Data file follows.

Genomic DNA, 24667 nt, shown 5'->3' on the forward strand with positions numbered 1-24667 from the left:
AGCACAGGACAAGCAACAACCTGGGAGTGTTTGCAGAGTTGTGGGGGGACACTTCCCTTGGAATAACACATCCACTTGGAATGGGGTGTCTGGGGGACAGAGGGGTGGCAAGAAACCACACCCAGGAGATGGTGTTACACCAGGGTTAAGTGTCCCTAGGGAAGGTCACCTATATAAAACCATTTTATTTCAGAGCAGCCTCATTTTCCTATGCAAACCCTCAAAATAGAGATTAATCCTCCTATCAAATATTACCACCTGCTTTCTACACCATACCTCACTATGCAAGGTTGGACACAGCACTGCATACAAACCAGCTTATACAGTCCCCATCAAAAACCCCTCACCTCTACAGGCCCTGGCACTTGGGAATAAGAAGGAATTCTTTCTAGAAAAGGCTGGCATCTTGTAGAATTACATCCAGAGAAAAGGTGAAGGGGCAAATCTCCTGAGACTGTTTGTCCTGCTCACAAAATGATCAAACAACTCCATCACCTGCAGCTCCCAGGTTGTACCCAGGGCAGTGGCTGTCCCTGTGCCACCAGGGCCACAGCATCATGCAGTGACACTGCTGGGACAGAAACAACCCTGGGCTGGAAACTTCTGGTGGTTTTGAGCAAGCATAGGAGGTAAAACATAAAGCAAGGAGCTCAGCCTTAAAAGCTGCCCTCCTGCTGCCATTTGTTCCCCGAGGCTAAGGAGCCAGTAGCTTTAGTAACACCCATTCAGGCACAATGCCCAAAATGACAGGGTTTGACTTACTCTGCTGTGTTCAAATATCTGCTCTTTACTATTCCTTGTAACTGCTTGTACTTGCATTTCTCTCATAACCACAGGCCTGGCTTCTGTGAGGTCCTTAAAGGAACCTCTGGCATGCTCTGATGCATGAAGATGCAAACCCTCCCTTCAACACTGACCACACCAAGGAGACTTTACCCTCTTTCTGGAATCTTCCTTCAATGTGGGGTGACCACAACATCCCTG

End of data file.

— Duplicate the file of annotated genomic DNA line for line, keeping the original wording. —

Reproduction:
Genomic DNA, 24667 nt, shown 5'->3' on the forward strand with positions numbered 1-24667 from the left:
AGCACAGGACAAGCAACAACCTGGGAGTGTTTGCAGAGTTGTGGGGGGACACTTCCCTTGGAATAACACATCCACTTGGAATGGGGTGTCTGGGGGACAGAGGGGTGGCAAGAAACCACACCCAGGAGATGGTGTTACACCAGGGTTAAGTGTCCCTAGGGAAGGTCACCTATATAAAACCATTTTATTTCAGAGCAGCCTCATTTTCCTATGCAAACCCTCAAAATAGAGATTAATCCTCCTATCAAATATTACCACCTGCTTTCTACACCATACCTCACTATGCAAGGTTGGACACAGCACTGCATACAAACCAGCTTATACAGTCCCCATCAAAAACCCCTCACCTCTACAGGCCCTGGCACTTGGGAATAAGAAGGAATTCTTTCTAGAAAAGGCTGGCATCTTGTAGAATTACATCCAGAGAAAAGGTGAAGGGGCAAATCTCCTGAGACTGTTTGTCCTGCTCACAAAATGATCAAACAACTCCATCACCTGCAGCTCCCAGGTTGTACCCAGGGCAGTGGCTGTCCCTGTGCCACCAGGGCCACAGCATCATGCAGTGACACTGCTGGGACAGAAACAACCCTGGGCTGGAAACTTCTGGTGGTTTTGAGCAAGCATAGGAGGTAAAACATAAAGCAAGGAGCTCAGCCTTAAAAGCTGCCCTCCTGCTGCCATTTGTTCCCCGAGGCTAAGGAGCCAGTAGCTTTAGTAACACCCATTCAGGCACAATGCCCAAAATGACAGGGTTTGACTTACTCTGCTGTGTTCAAATATCTGCTCTTTACTATTCCTTGTAACTGCTTGTACTTGCATTTCTCTCATAACCACAGGCCTGGCTTCTGTGAGGTCCTTAAAGGAACCTCTGGCATGCTCTGATGCATGAAGATGCAAACCCTCCCTTCAACACTGACCACACCAAGGAGACTTTACCCTCTTTCTGGAATCTTCCTTCAATGTGGGGTGACCACAACATCCCTG